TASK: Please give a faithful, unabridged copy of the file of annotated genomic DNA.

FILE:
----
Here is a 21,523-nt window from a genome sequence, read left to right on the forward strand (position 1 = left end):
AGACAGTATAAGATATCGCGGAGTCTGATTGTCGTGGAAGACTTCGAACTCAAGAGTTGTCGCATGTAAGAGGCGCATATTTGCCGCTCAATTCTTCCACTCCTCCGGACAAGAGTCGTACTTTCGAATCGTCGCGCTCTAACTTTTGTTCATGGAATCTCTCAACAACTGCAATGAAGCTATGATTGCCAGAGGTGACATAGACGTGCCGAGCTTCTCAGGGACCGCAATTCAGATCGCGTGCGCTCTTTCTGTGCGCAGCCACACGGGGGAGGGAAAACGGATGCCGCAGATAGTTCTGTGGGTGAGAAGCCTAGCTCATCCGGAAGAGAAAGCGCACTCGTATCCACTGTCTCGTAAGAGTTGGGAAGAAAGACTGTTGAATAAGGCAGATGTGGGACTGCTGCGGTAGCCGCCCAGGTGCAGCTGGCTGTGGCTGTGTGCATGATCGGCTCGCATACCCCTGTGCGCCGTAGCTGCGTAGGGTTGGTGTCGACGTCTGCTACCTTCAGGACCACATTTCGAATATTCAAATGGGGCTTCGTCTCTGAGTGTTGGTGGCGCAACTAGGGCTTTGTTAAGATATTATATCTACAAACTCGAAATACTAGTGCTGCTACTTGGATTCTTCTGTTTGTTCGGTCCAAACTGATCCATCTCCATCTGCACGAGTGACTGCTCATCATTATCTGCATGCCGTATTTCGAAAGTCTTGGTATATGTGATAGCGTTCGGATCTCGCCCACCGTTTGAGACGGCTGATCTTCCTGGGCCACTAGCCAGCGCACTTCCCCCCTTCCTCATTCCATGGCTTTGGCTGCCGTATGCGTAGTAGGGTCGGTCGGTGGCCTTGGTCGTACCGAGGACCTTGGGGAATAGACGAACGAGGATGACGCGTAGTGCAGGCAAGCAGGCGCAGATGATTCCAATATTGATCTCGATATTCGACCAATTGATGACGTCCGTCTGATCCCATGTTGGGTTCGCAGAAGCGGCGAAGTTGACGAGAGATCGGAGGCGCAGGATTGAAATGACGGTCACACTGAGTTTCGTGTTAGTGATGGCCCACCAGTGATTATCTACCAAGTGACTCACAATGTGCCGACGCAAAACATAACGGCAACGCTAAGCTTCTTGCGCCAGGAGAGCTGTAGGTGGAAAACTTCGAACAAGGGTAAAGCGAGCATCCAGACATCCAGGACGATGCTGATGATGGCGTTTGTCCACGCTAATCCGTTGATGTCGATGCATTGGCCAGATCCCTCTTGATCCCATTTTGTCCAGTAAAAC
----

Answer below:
Here is a 21,523-nt window from a genome sequence, read left to right on the forward strand (position 1 = left end):
AGACAGTATAAGATATCGCGGAGTCTGATTGTCGTGGAAGACTTCGAACTCAAGAGTTGTCGCATGTAAGAGGCGCATATTTGCCGCTCAATTCTTCCACTCCTCCGGACAAGAGTCGTACTTTCGAATCGTCGCGCTCTAACTTTTGTTCATGGAATCTCTCAACAACTGCAATGAAGCTATGATTGCCAGAGGTGACATAGACGTGCCGAGCTTCTCAGGGACCGCAATTCAGATCGCGTGCGCTCTTTCTGTGCGCAGCCACACGGGGGAGGGAAAACGGATGCCGCAGATAGTTCTGTGGGTGAGAAGCCTAGCTCATCCGGAAGAGAAAGCGCACTCGTATCCACTGTCTCGTAAGAGTTGGGAAGAAAGACTGTTGAATAAGGCAGATGTGGGACTGCTGCGGTAGCCGCCCAGGTGCAGCTGGCTGTGGCTGTGTGCATGATCGGCTCGCATACCCCTGTGCGCCGTAGCTGCGTAGGGTTGGTGTCGACGTCTGCTACCTTCAGGACCACATTTCGAATATTCAAATGGGGCTTCGTCTCTGAGTGTTGGTGGCGCAACTAGGGCTTTGTTAAGATATTATATCTACAAACTCGAAATACTAGTGCTGCTACTTGGATTCTTCTGTTTGTTCGGTCCAAACTGATCCATCTCCATCTGCACGAGTGACTGCTCATCATTATCTGCATGCCGTATTTCGAAAGTCTTGGTATATGTGATAGCGTTCGGATCTCGCCCACCGTTTGAGACGGCTGATCTTCCTGGGCCACTAGCCAGCGCACTTCCCCCCTTCCTCATTCCATGGCTTTGGCTGCCGTATGCGTAGTAGGGTCGGTCGGTGGCCTTGGTCGTACCGAGGACCTTGGGGAATAGACGAACGAGGATGACGCGTAGTGCAGGCAAGCAGGCGCAGATGATTCCAATATTGATCTCGATATTCGACCAATTGATGACGTCCGTCTGATCCCATGTTGGGTTCGCAGAAGCGGCGAAGTTGACGAGAGATCGGAGGCGCAGGATTGAAATGACGGTCACACTGAGTTTCGTGTTAGTGATGGCCCACCAGTGATTATCTACCAAGTGACTCACAATGTGCCGACGCAAAACATAACGGCAACGCTAAGCTTCTTGCGCCAGGAGAGCTGTAGGTGGAAAACTTCGAACAAGGGTAAAGCGAGCATCCAGACATCCAGGACGATGCTGATGATGGCGTTTGTCCACGCTAATCCGTTGATGTCGATGCATTGGCCAGATCCCTCTTGATCCCATTTTGTCCAGTAAAAC